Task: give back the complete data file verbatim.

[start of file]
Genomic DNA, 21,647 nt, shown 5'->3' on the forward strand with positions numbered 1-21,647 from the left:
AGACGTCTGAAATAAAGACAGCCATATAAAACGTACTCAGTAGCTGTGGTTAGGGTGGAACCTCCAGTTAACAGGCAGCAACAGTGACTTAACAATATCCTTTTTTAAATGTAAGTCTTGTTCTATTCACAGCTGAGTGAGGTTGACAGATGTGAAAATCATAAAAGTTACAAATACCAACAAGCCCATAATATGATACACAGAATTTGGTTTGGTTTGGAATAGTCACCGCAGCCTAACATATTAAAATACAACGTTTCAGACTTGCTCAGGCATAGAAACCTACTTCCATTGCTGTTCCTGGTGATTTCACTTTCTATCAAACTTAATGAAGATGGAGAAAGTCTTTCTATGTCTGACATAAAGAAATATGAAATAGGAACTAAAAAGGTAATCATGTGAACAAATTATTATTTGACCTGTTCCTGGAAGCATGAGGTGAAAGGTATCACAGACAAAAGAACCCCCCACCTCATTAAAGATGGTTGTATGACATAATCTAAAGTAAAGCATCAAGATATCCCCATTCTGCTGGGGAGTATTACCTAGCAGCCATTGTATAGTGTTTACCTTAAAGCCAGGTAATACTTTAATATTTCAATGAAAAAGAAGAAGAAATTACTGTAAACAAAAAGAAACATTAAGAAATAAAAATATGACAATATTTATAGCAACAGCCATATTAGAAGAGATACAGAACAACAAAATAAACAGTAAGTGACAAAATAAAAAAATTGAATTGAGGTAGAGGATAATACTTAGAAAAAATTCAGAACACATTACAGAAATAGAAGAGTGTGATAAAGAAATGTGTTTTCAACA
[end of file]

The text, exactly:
Genomic DNA, 21,647 nt, shown 5'->3' on the forward strand with positions numbered 1-21,647 from the left:
AGACGTCTGAAATAAAGACAGCCATATAAAACGTACTCAGTAGCTGTGGTTAGGGTGGAACCTCCAGTTAACAGGCAGCAACAGTGACTTAACAATATCCTTTTTTAAATGTAAGTCTTGTTCTATTCACAGCTGAGTGAGGTTGACAGATGTGAAAATCATAAAAGTTACAAATACCAACAAGCCCATAATATGATACACAGAATTTGGTTTGGTTTGGAATAGTCACCGCAGCCTAACATATTAAAATACAACGTTTCAGACTTGCTCAGGCATAGAAACCTACTTCCATTGCTGTTCCTGGTGATTTCACTTTCTATCAAACTTAATGAAGATGGAGAAAGTCTTTCTATGTCTGACATAAAGAAATATGAAATAGGAACTAAAAAGGTAATCATGTGAACAAATTATTATTTGACCTGTTCCTGGAAGCATGAGGTGAAAGGTATCACAGACAAAAGAACCCCCCACCTCATTAAAGATGGTTGTATGACATAATCTAAAGTAAAGCATCAAGATATCCCCATTCTGCTGGGGAGTATTACCTAGCAGCCATTGTATAGTGTTTACCTTAAAGCCAGGTAATACTTTAATATTTCAATGAAAAAGAAGAAGAAATTACTGTAAACAAAAAGAAACATTAAGAAATAAAAATATGACAATATTTATAGCAACAGCCATATTAGAAGAGATACAGAACAACAAAATAAACAGTAAGTGACAAAATAAAAAAATTGAATTGAGGTAGAGGATAATACTTAGAAAAAATTCAGAACACATTACAGAAATAGAAGAGTGTGATAAAGAAATGTGTTTTCAACA